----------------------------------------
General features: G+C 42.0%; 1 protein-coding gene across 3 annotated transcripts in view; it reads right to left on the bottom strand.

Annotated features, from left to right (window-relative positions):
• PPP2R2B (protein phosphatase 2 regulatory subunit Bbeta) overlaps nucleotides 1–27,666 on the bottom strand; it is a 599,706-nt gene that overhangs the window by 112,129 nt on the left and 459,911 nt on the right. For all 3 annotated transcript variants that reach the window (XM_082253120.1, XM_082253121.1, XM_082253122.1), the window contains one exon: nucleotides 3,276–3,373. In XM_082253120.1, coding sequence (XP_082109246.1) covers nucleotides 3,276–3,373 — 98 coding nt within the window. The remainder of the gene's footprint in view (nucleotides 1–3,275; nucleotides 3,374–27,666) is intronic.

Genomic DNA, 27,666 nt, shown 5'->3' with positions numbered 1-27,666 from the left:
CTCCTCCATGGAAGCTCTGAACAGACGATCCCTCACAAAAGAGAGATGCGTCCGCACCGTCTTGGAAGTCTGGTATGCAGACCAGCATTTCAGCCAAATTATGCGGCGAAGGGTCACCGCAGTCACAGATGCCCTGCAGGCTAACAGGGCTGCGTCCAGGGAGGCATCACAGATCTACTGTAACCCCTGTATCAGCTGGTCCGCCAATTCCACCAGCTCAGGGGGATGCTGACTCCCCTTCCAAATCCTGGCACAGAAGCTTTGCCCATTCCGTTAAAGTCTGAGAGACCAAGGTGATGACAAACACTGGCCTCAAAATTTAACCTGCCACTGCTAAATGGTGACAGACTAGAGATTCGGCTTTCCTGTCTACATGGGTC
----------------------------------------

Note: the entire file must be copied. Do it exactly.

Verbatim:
General features: G+C 42.0%; 1 protein-coding gene across 3 annotated transcripts in view; it reads right to left on the bottom strand.

Annotated features, from left to right (window-relative positions):
• PPP2R2B (protein phosphatase 2 regulatory subunit Bbeta) overlaps nucleotides 1–27,666 on the bottom strand; it is a 599,706-nt gene that overhangs the window by 112,129 nt on the left and 459,911 nt on the right. For all 3 annotated transcript variants that reach the window (XM_082253120.1, XM_082253121.1, XM_082253122.1), the window contains one exon: nucleotides 3,276–3,373. In XM_082253120.1, coding sequence (XP_082109246.1) covers nucleotides 3,276–3,373 — 98 coding nt within the window. The remainder of the gene's footprint in view (nucleotides 1–3,275; nucleotides 3,374–27,666) is intronic.

Genomic DNA, 27,666 nt, shown 5'->3' with positions numbered 1-27,666 from the left:
CTCCTCCATGGAAGCTCTGAACAGACGATCCCTCACAAAAGAGAGATGCGTCCGCACCGTCTTGGAAGTCTGGTATGCAGACCAGCATTTCAGCCAAATTATGCGGCGAAGGGTCACCGCAGTCACAGATGCCCTGCAGGCTAACAGGGCTGCGTCCAGGGAGGCATCACAGATCTACTGTAACCCCTGTATCAGCTGGTCCGCCAATTCCACCAGCTCAGGGGGATGCTGACTCCCCTTCCAAATCCTGGCACAGAAGCTTTGCCCATTCCGTTAAAGTCTGAGAGACCAAGGTGATGACAAACACTGGCCTCAAAATTTAACCTGCCACTGCTAAATGGTGACAGACTAGAGATTCGGCTTTCCTGTCTACATGGGTC